Byou home based therapy or the the practice

Difference Between Home-Based Therapy and Therapy at The Office

With this advancing world focused on individualism, mental issues have become a common problem worldwide. People mentally suffer more nowadays than ever before. Psychological and psychiatric issues are at their peak(Nochaiwong et al., 2021). These issues are increasing on one side, while most people are reluctant to talk about them on the other(Meltzer et al., 2003). Many people find it challenging to go for therapy(Doan et al., 2020). Many therapists now offer the services of home-based therapy. If you are suffering from any of such issues and are confused between home or office-based therapy, you are at the right spot to get the answer to your queries.

Home-based therapy:

Home-based therapy involves counselling sessions at the home of individuals. It helps those who can't manage to receive therapy in the therapy offices. Community health organisationsand NGOs offer the service of home-based therapy. Private-sector therapists also provide home-based therapy sessions for the sufferers.

Pros and cons of home-based therapy:

Home-based therapy is helpful for people who are uncomfortable visiting clinics or have inflexible work schedules and can't manage time to visit clinics. Home-based therapy is also beneficial for children who have autism.

Other partner therapists may join a home-based therapist, which increases the treatment's efficiency. Not all therapists work in teams, but some do work. Although it's costly, it offers much better results.

Homebased therapy is usually performed in the patient's room or dining table. However, the patient and therapist may choose to walk in the garden or park during the session, depending upon the patient's comfort. Children and teenagers feel more comfortable in the home than in offices. Moreover, observing the home surroundings and the patient's behaviour at home helps the therapist better understand the patient's psyche and proceed accordingly. Homebased therapy is helpful for anxiety, depression, post-traumatic stress, conflict management, autism etc(Bachler et al., 2020).

However, there may be some noncompliance with the session, especially if the patient is younger. The same people may not be comfortable while calling a therapist at home.

Therapy in the office:

Many patients opt for therapy in the offices. Office or in-clinic therapy is also helpful in managing stress, anxiety and depression. Clinically-based therapy involves regular visits to the therapist to share your issues and treatment effectiveness. In the clinic, highly trained staff is usually available for thorough care and counselling. There is a safe and controlled environment for therapy in the clinics. Such clinics offer a distraction-free environment for the therapist to proceed. However, some children may be uncomfortable with clinic-based therapy.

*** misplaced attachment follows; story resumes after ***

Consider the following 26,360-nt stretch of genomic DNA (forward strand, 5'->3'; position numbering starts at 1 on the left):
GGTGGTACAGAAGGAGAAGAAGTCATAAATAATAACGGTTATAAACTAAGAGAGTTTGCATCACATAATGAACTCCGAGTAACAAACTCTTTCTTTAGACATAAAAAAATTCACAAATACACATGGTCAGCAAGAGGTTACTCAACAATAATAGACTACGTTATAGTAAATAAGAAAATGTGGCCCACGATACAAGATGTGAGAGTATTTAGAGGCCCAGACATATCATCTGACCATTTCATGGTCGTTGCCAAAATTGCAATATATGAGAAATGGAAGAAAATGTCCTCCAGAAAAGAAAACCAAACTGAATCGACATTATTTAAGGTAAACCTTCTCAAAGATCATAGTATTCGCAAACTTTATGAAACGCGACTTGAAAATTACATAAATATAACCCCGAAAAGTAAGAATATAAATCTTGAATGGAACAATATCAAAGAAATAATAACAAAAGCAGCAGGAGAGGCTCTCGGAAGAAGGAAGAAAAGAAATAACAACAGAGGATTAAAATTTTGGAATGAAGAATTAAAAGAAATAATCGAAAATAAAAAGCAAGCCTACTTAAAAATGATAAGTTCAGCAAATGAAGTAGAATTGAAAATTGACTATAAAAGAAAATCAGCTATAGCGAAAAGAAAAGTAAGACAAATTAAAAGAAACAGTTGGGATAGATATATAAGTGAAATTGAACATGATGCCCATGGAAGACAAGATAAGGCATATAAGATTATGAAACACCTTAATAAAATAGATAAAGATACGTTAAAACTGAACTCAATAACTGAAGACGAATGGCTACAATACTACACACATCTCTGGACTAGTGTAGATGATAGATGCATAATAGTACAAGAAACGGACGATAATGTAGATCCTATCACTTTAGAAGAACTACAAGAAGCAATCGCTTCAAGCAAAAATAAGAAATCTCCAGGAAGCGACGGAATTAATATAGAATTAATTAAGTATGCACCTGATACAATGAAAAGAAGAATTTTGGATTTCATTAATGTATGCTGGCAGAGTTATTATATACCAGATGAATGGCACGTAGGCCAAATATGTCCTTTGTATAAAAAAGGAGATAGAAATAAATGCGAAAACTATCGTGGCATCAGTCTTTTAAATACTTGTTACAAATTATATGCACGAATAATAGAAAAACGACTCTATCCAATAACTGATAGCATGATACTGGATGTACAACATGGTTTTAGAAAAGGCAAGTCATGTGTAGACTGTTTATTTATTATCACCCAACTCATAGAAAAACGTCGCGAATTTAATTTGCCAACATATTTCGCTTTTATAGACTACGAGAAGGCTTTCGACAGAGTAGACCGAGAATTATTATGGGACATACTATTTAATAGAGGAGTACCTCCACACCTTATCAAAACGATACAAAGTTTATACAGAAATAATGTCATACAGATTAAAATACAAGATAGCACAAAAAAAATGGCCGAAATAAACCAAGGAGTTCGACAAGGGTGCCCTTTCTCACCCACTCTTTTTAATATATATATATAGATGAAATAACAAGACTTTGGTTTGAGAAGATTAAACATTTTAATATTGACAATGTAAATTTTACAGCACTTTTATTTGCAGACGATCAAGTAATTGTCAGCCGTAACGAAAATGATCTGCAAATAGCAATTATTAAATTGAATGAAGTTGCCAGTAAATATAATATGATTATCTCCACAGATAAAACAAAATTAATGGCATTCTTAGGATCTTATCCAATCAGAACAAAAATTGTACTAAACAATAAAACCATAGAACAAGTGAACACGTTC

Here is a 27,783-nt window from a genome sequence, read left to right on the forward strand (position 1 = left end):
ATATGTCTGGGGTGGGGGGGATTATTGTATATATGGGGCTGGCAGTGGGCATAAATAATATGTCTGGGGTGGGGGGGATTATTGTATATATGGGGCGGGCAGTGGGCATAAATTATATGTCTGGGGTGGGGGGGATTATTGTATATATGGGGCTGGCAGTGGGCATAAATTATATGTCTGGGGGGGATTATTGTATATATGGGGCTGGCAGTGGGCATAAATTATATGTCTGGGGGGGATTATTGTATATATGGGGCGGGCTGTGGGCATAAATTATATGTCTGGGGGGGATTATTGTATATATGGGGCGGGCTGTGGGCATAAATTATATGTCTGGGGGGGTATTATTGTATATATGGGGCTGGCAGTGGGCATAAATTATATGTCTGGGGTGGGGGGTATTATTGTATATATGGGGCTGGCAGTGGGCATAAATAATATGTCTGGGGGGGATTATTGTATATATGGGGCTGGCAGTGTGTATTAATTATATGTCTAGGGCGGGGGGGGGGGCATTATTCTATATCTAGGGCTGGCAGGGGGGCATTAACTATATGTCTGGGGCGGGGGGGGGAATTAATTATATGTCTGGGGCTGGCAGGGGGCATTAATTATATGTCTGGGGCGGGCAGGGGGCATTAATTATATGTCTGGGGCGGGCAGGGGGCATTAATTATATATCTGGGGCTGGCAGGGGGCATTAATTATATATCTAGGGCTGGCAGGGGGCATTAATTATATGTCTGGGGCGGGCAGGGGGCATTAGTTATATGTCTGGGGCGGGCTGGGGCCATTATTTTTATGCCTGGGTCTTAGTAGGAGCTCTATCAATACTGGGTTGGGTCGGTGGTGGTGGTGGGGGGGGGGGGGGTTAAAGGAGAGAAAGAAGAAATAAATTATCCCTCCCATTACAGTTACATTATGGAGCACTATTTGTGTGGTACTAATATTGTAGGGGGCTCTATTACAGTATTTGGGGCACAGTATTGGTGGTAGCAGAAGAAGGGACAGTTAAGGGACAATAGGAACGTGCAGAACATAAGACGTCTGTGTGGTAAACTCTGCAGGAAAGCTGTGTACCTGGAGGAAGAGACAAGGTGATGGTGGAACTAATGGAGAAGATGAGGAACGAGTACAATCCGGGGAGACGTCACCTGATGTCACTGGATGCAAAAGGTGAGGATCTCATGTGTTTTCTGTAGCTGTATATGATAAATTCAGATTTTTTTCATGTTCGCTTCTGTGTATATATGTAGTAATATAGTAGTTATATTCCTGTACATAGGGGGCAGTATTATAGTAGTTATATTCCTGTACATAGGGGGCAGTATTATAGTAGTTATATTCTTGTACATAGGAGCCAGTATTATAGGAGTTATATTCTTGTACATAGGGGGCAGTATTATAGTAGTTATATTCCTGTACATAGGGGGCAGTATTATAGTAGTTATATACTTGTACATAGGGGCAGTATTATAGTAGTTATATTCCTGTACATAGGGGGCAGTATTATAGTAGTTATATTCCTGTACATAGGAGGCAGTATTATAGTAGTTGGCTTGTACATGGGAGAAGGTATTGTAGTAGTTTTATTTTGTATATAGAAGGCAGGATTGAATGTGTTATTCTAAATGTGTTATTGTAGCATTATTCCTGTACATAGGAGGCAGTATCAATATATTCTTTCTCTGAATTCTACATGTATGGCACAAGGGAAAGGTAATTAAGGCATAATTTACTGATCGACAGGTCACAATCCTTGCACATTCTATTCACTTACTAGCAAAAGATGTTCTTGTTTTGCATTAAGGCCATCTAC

The bottom line:

Home-based therapy or clinic/office-based therapy are both helpful in managing your concerns. However, the choice of treatment depends upon patient compliance and convenience. You should opt for the one which better suits you.

Book your therapist at the BYOU app.

References:

Bachler, E., Aas, B., Bachler, H., Viol, K., Schöller, H. J., Nickel, M., & Schiepek, G. (2020). Long-Term Effects of Home-Based Family Therapy for Non-responding Adolescents With Psychiatric Disorders. A 3-Year Follow-Up. Frontiers in Psychology, 11, 475525. https://doi.org/10.3389/fpsyg.2020.475525

Doan, N., Patte, K. A., Ferro, M. A., & Leatherdale, S. T. (2020). Reluctancy towards Help-Seeking for Mental Health Concerns at Secondary School among Students in the COMPASS Study. International Journal of Environmental Research and Public Health, 17(19). https://doi.org/10.3390/ijerph17197128

Meltzer, H., Bebbington, P., Brugha, T., Farrell, M., Jenkins, R., & Lewis, G. (2003). The reluctance to seek treatment for neurotic disorders. International Review of Psychiatry (Abingdon, England), 15(1–2), 123–128. https://doi.org/10.1080/0954026021000046038

Nochaiwong, S., Ruengorn, C., Thavorn, K., Hutton, B., Awiphan, R., Phosuya, C., Ruanta, Y., Wongpakaran, N., & Wongpakaran, T. (2021). Global prevalence of mental health issues among the general population during the coronavirus disease-2019 pandemic: A systematic review and meta-analysis. Scientific Reports, 11(1), 10173. https://doi.org/10.1038/s41598-021-89700-8

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